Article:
Pyrography for everyone!

Artist Lora Irish uses creative leather burning techniques to make jewelry, bags, and accessories — and can teach you how in this exciting new book from Dover.

The Art of Leather Burning

Lora Irish is a passionate teacher and i especially fond of her beginner students, many of whom are rural women who leave their muck boots outside the door of the classroom before settling down to create something. “I love to put a tool in your hand,” says Lora, “and show you how you can do this.” She believes that art is already in everyone’s nature and all a student needs is a little help and a little instruction. And pyrography fits the bill of a skill anyone can learn.

Leather necklace, decorated with colored pencil.

Pyrography means drawing with fire. For our purposes, it’s more like burning with heat and at a fairly low temperature — although obviously safety’s a concern. If you can burn a mark into a piece of leather, then you can burn a mark into your own hand.

You might be more familiar with wood burning than leather burning. People who do wood burning have tons of finished plaques, says Lora, flat pieces that can be displayed on a wall. But burned leather puts you into a three-dimensional process that’s akin to sculpture.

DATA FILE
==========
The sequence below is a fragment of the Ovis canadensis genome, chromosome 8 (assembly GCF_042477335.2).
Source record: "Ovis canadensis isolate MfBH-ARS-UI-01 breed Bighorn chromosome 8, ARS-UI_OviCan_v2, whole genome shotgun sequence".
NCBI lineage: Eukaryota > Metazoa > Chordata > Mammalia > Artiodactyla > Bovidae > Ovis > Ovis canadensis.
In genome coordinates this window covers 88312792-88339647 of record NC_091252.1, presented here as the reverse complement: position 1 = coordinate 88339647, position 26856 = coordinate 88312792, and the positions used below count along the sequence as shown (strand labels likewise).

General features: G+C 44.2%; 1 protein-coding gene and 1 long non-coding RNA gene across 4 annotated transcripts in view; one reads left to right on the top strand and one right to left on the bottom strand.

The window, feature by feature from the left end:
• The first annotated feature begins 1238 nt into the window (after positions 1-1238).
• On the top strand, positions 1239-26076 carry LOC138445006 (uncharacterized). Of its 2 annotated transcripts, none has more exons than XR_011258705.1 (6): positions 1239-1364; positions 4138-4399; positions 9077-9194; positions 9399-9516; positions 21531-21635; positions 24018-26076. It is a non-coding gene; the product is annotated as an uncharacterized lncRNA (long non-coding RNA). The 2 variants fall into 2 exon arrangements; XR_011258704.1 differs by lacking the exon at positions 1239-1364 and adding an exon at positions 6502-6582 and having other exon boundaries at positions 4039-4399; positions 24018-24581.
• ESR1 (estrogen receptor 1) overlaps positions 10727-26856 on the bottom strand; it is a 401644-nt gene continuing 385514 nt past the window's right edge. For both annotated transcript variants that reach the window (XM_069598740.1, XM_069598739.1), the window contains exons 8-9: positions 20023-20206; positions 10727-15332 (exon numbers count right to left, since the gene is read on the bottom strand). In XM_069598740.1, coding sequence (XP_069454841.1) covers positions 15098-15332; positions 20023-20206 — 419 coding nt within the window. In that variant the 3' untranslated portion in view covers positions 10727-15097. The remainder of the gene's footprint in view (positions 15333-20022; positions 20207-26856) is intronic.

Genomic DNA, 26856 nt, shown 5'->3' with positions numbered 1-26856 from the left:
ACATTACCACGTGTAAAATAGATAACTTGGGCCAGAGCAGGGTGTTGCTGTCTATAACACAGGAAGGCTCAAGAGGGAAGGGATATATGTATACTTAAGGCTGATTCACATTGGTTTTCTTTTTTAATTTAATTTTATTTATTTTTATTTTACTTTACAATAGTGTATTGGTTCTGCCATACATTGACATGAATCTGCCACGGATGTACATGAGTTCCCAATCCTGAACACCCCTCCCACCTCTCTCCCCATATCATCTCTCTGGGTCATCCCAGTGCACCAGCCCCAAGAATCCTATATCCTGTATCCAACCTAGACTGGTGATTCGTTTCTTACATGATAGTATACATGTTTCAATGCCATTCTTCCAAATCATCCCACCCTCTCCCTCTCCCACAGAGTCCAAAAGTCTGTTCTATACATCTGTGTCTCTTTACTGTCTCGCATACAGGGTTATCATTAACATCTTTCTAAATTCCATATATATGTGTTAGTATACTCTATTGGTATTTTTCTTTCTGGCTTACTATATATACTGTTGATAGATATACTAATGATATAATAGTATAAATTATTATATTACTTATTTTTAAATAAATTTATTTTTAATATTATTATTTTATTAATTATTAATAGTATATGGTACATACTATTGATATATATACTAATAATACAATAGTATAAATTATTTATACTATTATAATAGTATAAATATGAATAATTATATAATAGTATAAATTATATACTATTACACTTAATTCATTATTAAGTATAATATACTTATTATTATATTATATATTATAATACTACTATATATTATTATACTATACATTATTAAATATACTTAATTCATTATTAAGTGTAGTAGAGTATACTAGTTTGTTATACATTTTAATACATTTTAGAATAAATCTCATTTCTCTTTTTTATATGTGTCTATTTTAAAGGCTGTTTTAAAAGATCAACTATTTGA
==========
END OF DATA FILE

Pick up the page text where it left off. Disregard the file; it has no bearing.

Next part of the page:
Leather burning also has a venerable history. “Think of a cowboy with time on his hands,” says Lora, “He’s got his saddle and some sharpened sticks that he heats up in the fire. That’s where we get those beautiful tooled saddles.”

“Slop bag” made with leather scraps.

It’s also cheap. A wood burning tool costs about $25 and a bag of leather scraps will run you from $10 to $40 dollars, depending on the weight and type of leather. Google “leather scraps for sale” to find retailers. Other tools, like a rotary wheel for cutting fabric and a thick cutting mat, might be things that you already have.

Lora’s work is often decorated with colored pencils. She suggests using artist quality pencils rather than cheaper brands. For the leather necklace pictured above, she started with the lightest colors, like white, and then added the next colors in several thin layers to build up depth. Lora uses an acrylic sealer on the finished project which protects both the added color and the leather’s original color.

Keep it simple, advises Lora, and don’t be afraid to make mistakes! That’s another reason for a minimal investment in scrap leather rather than paying top dollar for the best available product. If you mess up, so what? Get out another piece and try it again!